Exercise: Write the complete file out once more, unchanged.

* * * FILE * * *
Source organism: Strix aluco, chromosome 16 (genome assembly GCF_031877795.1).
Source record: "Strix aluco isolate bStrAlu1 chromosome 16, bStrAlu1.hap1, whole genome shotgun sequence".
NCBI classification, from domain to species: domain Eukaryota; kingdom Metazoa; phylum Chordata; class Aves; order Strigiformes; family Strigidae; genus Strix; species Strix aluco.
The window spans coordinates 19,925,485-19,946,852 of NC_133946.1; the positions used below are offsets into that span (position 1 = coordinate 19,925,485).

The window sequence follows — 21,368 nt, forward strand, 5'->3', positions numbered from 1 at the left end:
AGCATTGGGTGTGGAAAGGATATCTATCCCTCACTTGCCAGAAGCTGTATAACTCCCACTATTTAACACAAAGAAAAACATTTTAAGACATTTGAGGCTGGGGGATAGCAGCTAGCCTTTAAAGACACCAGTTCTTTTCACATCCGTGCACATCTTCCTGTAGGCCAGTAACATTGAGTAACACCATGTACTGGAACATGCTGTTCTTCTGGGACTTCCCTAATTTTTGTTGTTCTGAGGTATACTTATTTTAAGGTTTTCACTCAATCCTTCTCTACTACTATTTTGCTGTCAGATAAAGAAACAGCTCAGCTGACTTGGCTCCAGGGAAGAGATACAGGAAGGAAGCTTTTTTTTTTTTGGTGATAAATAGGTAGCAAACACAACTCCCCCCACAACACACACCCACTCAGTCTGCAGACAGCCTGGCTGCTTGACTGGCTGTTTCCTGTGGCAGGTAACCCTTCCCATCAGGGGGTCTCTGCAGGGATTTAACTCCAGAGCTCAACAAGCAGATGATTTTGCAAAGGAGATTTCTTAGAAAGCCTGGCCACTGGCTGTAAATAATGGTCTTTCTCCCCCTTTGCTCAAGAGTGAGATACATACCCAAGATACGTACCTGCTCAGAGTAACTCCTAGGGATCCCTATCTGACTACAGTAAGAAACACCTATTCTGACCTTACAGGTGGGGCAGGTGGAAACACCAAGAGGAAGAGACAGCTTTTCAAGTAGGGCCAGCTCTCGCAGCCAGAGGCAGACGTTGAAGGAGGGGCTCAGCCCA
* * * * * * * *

Source organism: Strix aluco, chromosome 16 (genome assembly GCF_031877795.1).
Source record: "Strix aluco isolate bStrAlu1 chromosome 16, bStrAlu1.hap1, whole genome shotgun sequence".
NCBI classification, from domain to species: domain Eukaryota; kingdom Metazoa; phylum Chordata; class Aves; order Strigiformes; family Strigidae; genus Strix; species Strix aluco.
The window spans coordinates 19,925,485-19,946,852 of NC_133946.1; the positions used below are offsets into that span (position 1 = coordinate 19,925,485).

The window sequence follows — 21,368 nt, forward strand, 5'->3', positions numbered from 1 at the left end:
AGCATTGGGTGTGGAAAGGATATCTATCCCTCACTTGCCAGAAGCTGTATAACTCCCACTATTTAACACAAAGAAAAACATTTTAAGACATTTGAGGCTGGGGGATAGCAGCTAGCCTTTAAAGACACCAGTTCTTTTCACATCCGTGCACATCTTCCTGTAGGCCAGTAACATTGAGTAACACCATGTACTGGAACATGCTGTTCTTCTGGGACTTCCCTAATTTTTGTTGTTCTGAGGTATACTTATTTTAAGGTTTTCACTCAATCCTTCTCTACTACTATTTTGCTGTCAGATAAAGAAACAGCTCAGCTGACTTGGCTCCAGGGAAGAGATACAGGAAGGAAGCTTTTTTTTTTTTGGTGATAAATAGGTAGCAAACACAACTCCCCCCACAACACACACCCACTCAGTCTGCAGACAGCCTGGCTGCTTGACTGGCTGTTTCCTGTGGCAGGTAACCCTTCCCATCAGGGGGTCTCTGCAGGGATTTAACTCCAGAGCTCAACAAGCAGATGATTTTGCAAAGGAGATTTCTTAGAAAGCCTGGCCACTGGCTGTAAATAATGGTCTTTCTCCCCCTTTGCTCAAGAGTGAGATACATACCCAAGATACGTACCTGCTCAGAGTAACTCCTAGGGATCCCTATCTGACTACAGTAAGAAACACCTATTCTGACCTTACAGGTGGGGCAGGTGGAAACACCAAGAGGAAGAGACAGCTTTTCAAGTAGGGCCAGCTCTCGCAGCCAGAGGCAGACGTTGAAGGAGGGGCTCAGCCCA